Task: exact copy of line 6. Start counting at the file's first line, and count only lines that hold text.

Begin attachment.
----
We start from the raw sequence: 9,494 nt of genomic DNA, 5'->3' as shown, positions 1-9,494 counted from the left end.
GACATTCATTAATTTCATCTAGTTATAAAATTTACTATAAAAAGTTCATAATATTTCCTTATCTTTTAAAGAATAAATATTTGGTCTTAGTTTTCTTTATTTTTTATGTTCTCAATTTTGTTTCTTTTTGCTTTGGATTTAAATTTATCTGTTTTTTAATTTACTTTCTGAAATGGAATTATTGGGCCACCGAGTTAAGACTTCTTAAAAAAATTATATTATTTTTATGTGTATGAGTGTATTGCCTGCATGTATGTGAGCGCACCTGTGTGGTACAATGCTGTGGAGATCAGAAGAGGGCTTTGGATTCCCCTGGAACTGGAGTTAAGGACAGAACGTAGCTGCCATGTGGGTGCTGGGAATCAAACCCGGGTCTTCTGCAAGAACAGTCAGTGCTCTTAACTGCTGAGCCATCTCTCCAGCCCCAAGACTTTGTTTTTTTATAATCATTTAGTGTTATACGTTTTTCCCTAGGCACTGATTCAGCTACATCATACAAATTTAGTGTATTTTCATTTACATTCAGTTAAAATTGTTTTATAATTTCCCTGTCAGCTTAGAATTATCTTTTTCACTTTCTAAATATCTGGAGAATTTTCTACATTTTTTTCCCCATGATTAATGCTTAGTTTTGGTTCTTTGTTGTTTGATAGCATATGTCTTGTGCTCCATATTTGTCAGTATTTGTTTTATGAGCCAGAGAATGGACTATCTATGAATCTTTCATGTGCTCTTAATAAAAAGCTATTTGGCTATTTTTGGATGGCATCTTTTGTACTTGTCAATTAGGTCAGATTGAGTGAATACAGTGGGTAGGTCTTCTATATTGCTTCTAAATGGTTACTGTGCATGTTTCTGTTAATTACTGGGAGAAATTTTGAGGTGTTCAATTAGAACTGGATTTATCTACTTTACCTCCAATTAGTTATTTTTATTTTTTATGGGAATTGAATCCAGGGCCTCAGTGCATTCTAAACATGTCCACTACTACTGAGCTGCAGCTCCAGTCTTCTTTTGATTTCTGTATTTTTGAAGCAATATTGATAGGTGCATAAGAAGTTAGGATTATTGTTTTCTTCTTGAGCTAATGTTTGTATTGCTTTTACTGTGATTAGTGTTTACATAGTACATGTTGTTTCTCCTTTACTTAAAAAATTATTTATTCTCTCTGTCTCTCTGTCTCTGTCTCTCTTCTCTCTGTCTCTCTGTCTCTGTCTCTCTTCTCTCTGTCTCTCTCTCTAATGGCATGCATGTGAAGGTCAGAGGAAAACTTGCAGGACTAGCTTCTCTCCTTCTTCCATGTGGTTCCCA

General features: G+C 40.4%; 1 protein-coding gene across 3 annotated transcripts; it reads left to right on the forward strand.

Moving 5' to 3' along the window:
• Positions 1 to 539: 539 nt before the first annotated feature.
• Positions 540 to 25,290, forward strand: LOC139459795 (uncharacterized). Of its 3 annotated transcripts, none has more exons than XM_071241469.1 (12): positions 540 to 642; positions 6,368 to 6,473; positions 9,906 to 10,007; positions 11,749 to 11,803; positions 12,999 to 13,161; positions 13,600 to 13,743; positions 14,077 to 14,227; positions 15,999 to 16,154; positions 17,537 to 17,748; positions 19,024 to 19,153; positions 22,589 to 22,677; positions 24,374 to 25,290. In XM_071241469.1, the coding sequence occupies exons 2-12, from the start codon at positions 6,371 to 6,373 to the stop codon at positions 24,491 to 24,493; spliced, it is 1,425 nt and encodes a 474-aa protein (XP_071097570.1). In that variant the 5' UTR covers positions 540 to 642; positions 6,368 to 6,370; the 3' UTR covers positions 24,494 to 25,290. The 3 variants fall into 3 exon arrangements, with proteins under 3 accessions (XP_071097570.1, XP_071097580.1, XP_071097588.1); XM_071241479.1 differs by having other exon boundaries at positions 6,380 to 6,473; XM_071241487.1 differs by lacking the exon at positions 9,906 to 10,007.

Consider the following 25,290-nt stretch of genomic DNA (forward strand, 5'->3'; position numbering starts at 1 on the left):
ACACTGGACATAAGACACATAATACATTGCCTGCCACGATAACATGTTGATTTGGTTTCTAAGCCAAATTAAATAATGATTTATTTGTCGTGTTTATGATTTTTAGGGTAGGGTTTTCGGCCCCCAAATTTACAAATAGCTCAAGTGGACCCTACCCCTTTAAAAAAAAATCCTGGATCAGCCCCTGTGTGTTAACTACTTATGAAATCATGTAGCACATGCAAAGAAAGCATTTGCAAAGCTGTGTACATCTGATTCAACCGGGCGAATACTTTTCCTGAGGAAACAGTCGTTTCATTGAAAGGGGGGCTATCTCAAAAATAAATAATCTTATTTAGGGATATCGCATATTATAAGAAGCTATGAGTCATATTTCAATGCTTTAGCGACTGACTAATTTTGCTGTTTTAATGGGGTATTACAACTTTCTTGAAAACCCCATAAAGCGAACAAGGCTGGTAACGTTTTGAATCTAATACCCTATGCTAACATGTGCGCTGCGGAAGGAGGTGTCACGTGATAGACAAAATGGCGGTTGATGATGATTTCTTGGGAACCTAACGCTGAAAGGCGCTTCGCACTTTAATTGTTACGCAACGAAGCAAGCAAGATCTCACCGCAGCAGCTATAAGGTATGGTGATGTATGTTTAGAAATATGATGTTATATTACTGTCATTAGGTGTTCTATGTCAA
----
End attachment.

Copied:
• Positions 540 to 25,290, forward strand: LOC139459795 (uncharacterized). Of its 3 annotated transcripts, none has more exons than XM_071241469.1 (12): positions 540 to 642; positions 6,368 to 6,473; positions 9,906 to 10,007; positions 11,749 to 11,803; positions 12,999 to 13,161; positions 13,600 to 13,743; positions 14,077 to 14,227; positions 15,999 to 16,154; positions 17,537 to 17,748; positions 19,024 to 19,153; positions 22,589 to 22,677; positions 24,374 to 25,290. In XM_071241469.1, the coding sequence occupies exons 2-12, from the start codon at positions 6,371 to 6,373 to the stop codon at positions 24,491 to 24,493; spliced, it is 1,425 nt and encodes a 474-aa protein (XP_071097570.1). In that variant the 5' UTR covers positions 540 to 642; positions 6,368 to 6,370; the 3' UTR covers positions 24,494 to 25,290. The 3 variants fall into 3 exon arrangements, with proteins under 3 accessions (XP_071097570.1, XP_071097580.1, XP_071097588.1); XM_071241479.1 differs by having other exon boundaries at positions 6,380 to 6,473; XM_071241487.1 differs by lacking the exon at positions 9,906 to 10,007.